For frequent flyers and road warriors, two wheels may not be enough.
The latest luggage being hauled behind weary business travelers in Heathrow, LaGuardia or LAX is perched up on four wheels. And those bags, of course, are constructed of ballistic-grade nylon, able to stop just about anything a baggage handler could throw at it.
Tumi ( TUMI ) is bringing high-tech engineering and product innovation to the staid world of luggage.
But just because its bags are as sturdy as a bulletproof vest, they don’t have to look like one. Tumi is now adding splashes of color to some of its bags and rolling out new fashionable accessories to both ride the rebound in global corporate travel, and lure more women and other new customers.
“One of the keys to their success has been their ability to broaden their product line and customer base without alienating their core customers,” said Amy Noblin, an analyst with William Blair & Co.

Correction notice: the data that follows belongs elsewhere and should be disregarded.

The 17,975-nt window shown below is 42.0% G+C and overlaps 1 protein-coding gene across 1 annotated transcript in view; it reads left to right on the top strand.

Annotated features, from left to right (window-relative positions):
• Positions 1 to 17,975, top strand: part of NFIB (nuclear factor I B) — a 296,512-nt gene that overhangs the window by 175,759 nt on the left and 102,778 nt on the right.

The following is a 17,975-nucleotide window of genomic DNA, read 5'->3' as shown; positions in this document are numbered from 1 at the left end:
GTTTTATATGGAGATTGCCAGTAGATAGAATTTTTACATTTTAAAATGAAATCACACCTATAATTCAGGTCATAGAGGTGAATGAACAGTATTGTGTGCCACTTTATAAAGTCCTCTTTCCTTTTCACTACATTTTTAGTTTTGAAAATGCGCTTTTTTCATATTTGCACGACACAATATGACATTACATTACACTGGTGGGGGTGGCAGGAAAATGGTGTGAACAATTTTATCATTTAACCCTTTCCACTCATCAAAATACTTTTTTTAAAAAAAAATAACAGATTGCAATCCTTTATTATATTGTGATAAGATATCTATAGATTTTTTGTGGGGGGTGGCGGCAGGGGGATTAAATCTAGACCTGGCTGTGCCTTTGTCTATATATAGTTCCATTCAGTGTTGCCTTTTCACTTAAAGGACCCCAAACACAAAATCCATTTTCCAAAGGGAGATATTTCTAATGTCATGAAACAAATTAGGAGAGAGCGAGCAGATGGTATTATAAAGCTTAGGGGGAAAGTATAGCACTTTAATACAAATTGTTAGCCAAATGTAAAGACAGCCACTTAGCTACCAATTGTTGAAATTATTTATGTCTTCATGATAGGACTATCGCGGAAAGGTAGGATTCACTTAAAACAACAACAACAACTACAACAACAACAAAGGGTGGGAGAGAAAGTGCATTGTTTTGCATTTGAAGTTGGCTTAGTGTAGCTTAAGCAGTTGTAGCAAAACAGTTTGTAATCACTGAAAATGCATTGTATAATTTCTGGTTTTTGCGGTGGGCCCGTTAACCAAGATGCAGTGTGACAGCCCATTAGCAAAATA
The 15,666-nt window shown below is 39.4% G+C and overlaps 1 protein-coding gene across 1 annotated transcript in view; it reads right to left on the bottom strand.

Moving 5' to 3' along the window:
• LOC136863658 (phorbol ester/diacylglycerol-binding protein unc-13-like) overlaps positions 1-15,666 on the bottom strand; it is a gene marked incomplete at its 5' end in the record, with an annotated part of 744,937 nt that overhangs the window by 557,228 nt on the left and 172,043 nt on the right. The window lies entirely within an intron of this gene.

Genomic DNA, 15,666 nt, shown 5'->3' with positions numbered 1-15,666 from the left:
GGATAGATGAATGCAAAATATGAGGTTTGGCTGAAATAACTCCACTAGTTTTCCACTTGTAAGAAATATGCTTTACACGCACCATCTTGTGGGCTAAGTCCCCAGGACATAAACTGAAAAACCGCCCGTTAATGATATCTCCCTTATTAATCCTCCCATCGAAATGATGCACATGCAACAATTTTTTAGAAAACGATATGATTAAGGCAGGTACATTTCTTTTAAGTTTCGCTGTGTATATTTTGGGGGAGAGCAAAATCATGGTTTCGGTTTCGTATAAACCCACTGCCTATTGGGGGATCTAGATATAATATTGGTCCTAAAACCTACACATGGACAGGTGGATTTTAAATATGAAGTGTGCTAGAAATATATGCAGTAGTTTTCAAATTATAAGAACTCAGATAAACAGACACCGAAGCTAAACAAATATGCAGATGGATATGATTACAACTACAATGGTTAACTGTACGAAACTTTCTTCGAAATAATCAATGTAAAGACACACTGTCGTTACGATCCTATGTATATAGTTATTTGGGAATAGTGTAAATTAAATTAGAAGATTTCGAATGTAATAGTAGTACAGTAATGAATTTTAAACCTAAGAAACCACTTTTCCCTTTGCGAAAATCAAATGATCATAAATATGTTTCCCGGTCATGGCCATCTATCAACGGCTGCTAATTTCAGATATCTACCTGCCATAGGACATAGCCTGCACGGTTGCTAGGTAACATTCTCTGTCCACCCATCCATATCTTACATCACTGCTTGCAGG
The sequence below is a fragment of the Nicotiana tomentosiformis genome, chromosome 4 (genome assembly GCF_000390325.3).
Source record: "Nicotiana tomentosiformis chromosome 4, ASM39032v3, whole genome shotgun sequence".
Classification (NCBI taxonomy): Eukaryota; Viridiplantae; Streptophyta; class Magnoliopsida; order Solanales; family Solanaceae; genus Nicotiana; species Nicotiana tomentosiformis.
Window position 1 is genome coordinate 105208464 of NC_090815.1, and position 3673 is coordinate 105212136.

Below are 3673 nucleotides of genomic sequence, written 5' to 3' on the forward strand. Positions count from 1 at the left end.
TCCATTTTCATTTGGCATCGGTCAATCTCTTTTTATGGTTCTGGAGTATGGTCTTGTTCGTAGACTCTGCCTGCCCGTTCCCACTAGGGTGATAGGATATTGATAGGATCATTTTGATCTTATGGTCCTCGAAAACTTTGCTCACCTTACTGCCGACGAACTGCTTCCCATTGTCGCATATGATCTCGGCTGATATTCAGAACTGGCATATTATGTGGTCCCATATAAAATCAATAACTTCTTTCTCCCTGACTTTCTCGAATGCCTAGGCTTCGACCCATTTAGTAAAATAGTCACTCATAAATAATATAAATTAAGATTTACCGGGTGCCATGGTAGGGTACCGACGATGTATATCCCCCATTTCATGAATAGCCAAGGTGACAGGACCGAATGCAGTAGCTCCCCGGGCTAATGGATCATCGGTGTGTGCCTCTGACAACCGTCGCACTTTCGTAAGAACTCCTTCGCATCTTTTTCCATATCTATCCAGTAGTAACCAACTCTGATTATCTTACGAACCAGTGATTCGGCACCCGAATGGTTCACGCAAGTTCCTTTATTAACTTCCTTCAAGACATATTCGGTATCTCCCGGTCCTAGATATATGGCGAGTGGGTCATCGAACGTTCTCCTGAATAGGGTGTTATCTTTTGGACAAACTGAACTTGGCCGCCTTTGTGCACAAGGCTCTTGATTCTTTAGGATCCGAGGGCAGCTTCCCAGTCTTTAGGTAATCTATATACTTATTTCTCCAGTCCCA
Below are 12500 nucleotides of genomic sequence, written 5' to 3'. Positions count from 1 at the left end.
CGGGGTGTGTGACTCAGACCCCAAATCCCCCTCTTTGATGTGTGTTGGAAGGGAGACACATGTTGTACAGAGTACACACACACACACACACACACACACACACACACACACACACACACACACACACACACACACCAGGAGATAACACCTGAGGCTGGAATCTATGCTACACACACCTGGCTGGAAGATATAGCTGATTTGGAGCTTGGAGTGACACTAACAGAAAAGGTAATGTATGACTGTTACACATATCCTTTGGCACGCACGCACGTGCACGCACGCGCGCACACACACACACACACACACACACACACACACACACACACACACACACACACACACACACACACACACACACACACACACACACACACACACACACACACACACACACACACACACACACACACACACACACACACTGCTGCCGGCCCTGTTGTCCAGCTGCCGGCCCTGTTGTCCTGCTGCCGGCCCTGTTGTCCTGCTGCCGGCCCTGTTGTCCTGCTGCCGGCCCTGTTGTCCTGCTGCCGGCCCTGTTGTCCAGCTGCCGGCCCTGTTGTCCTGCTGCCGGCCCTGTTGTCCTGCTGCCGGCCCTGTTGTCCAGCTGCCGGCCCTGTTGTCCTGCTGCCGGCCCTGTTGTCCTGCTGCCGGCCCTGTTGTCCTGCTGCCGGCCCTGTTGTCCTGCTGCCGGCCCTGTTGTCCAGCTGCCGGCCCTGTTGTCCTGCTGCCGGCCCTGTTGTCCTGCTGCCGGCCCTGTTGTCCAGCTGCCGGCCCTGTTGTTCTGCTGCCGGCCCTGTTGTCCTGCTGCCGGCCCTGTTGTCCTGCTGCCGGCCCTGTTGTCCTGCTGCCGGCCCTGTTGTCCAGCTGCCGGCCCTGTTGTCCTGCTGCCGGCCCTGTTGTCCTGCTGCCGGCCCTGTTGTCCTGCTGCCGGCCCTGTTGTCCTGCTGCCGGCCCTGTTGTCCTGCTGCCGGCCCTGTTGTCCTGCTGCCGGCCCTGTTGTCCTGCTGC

Tumi was founded in 1975 by a former Peace Corps volunteer, Charlie Clifford, and named after a ceremonial knife used by the Incas and early culture in pre-colonial Peru. His company originally imported rough leather bags from Latin America. In the early 1980s it developed its signature product lines of black ballistic nylon bags for business travelers and other frequent flyers willing to pay more for high-quality, rugged gear.
It built a loyal following from customers who liked the sturdy designs, and the company’s repair work when a zipper or wheel didn’t hold up.
“When something is ‘design fixed,’ it means that it’s ready for production. Our products were never completely design fixed,” Clifford said in a 2011 interview with Inc. magazine .
“We’d constantly make changes and tweaks: better handles, more pockets, stronger screws to hold the piece together. We never copied other companies, but we were never afraid to borrow good concepts and then interpret them as our own.”
London private equity firm Doughty Hanson & Co. bought Tumi for $276 million in 2004. Clifford left the company shortly after.